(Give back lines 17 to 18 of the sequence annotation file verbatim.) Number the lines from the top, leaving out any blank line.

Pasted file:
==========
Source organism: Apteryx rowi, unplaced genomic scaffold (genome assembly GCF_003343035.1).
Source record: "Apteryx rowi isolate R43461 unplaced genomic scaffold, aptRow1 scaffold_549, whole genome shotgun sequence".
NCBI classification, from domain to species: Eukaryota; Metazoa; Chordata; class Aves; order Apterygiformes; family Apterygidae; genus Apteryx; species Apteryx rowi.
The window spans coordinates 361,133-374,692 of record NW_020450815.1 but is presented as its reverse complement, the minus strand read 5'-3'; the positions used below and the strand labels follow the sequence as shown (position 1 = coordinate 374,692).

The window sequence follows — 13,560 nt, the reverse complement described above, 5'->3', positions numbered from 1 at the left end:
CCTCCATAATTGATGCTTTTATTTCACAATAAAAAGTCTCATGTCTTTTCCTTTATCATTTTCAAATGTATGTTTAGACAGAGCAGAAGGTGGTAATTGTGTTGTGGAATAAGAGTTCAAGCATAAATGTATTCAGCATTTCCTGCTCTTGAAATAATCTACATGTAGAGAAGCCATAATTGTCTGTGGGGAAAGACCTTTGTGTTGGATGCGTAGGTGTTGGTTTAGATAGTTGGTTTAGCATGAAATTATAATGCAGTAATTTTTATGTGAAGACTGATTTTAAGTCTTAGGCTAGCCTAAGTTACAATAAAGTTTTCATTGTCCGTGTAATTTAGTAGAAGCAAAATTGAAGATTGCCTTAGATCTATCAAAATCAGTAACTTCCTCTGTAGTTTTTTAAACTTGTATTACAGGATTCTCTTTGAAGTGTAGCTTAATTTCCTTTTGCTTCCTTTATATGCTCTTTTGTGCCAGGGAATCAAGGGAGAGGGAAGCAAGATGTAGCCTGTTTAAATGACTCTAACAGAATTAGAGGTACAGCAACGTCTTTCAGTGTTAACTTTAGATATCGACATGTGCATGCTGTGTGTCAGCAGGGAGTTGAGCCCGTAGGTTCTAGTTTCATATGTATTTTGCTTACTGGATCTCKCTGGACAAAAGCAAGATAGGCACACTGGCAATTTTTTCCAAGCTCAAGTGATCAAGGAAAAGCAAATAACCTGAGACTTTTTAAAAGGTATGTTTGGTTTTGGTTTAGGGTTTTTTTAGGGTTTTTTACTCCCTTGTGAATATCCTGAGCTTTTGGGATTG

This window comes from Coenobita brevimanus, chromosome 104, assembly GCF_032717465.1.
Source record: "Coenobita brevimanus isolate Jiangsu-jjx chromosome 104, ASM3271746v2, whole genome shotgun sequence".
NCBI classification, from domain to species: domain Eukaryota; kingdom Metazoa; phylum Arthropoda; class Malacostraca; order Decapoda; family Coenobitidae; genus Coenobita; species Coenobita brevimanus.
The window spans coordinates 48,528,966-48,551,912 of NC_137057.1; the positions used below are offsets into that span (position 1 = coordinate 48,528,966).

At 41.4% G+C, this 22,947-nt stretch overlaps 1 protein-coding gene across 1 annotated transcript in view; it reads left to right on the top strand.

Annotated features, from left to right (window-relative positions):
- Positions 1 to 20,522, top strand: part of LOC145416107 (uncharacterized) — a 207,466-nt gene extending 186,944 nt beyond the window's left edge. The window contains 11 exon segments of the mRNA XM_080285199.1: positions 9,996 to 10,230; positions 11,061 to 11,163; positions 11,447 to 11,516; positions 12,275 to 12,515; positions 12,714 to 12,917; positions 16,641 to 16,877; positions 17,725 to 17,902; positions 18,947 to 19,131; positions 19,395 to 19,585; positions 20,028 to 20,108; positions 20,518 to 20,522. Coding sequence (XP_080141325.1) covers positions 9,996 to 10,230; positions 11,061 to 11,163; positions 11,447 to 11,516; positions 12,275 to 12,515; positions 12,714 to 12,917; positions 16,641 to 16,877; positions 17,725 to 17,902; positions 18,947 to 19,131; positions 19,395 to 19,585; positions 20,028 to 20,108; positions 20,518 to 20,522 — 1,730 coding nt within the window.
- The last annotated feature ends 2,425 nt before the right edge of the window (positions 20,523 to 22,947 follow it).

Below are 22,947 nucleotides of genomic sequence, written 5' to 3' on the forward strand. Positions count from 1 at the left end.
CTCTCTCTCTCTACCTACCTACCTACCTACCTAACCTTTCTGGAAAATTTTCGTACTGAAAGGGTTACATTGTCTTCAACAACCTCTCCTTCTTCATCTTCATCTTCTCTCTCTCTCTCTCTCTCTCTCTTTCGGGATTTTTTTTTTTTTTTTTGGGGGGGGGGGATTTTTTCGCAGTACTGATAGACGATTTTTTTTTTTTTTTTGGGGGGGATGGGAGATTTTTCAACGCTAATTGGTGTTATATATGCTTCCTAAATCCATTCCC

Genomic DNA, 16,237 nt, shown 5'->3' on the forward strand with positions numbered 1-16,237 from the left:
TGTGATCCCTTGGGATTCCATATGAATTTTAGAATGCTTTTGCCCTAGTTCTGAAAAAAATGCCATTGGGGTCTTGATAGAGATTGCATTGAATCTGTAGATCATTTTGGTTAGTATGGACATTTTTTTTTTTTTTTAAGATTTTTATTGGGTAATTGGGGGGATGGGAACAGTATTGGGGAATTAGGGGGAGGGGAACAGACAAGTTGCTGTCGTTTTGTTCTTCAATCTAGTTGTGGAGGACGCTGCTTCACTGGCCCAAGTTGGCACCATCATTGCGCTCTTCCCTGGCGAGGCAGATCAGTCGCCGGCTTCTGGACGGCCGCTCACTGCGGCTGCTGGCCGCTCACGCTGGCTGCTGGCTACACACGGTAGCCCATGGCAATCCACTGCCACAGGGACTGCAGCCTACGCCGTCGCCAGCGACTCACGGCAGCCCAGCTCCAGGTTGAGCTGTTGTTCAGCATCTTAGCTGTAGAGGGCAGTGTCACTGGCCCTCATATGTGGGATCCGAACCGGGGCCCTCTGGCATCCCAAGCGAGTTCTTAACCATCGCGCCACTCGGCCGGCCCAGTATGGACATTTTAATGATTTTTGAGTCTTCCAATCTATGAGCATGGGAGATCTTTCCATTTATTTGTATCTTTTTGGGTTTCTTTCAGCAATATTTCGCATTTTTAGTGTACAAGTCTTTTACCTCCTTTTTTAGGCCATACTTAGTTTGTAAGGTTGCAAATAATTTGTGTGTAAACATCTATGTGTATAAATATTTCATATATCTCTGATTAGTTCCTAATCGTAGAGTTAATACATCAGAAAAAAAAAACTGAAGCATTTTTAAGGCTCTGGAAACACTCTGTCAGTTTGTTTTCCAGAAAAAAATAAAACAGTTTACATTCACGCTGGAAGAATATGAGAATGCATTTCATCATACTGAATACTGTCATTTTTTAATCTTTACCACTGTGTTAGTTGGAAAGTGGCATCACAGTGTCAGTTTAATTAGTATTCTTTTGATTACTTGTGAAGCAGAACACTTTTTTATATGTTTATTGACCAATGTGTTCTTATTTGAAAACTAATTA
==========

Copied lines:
Genomic DNA, 16,237 nt, shown 5'->3' on the forward strand with positions numbered 1-16,237 from the left:
TGTGATCCCTTGGGATTCCATATGAATTTTAGAATGCTTTTGCCCTAGTTCTGAAAAAAATGCCATTGGGGTCTTGATAGAGATTGCATTGAATCTGTAGATCATTTTGGTTAGTATGGACATTTTTTTTTTTTTTTAAGATTTTTATTGGGTAATTGGGGGGATGGGAACAGTATTGGGGAATTAGGGGGAGGGGAACAGACAAGTTGCTGTCGTTTTGTTCTTCAATCTAGTTGTGGAGGACGCTGCTTCACTGGCCCAAGTTGGCACCATCATTGCGCTCTTCCCTGGCGAGGCAGATCAGTCGCCGGCTTCTGGACGGCCGCTCACTGCGGCTGCTGGCCGCTCACGCTGGCTGCTGGCTACACACGGTAGCCCATGGCAATCCACTGCCACAGGGACTGCAGCCTACGCCGTCGCCAGCGACTCACGGCAGCCCAGCTCCAGGTTGAGCTGTTGTTCAGCATCTTAGCTGTAGAGGGCAGTGTCACTGGCCCTCATATGTGGGATCCGAACCGGGGCCCTCTGGCATCCCAAGCGAGTTCTTAACCATCGCGCCACTCGGCCGGCCCAGTATGGACATTTTAATGATTTTTGAGTCTTCCAATCTATGAGCATGGGAGATCTTTCCATTTATTTGTATCTTTTTGGGTTTCTTTCAGCAATATTTCGCATTTTTAGTGTACAAGTCTTTTACCTCCTTTTTTAGGCCATACTTAGTTTGTAAGGTTGCAAATAATTTGTGTGTAAACATCTATGTGTATAAATATTTCATATATCTCTGATTAGTTCCTAATCGTAGAGTTAATACATCAGAAAAAAAAAACTGAAGCATTTTTAAGGCTCTGGAAACACTCTGTCAGTTTGTTTTCCAGAAAAAAATAAAACAGTTTACATTCACGCTGGAAGAATATGAGAATGCATTTCATCATACTGAATACTGTCATTTTTTAATCTTTACCACTGTGTTAGTTGGAAAGTGGCATCACAGTGTCAGTTTAATTAGTATTCTTTTGATTACTTGTGAAGCAGAACACTTTTTTATATGTTTATTGACCAATGTGTTCTTATTTGAAAACTAATTA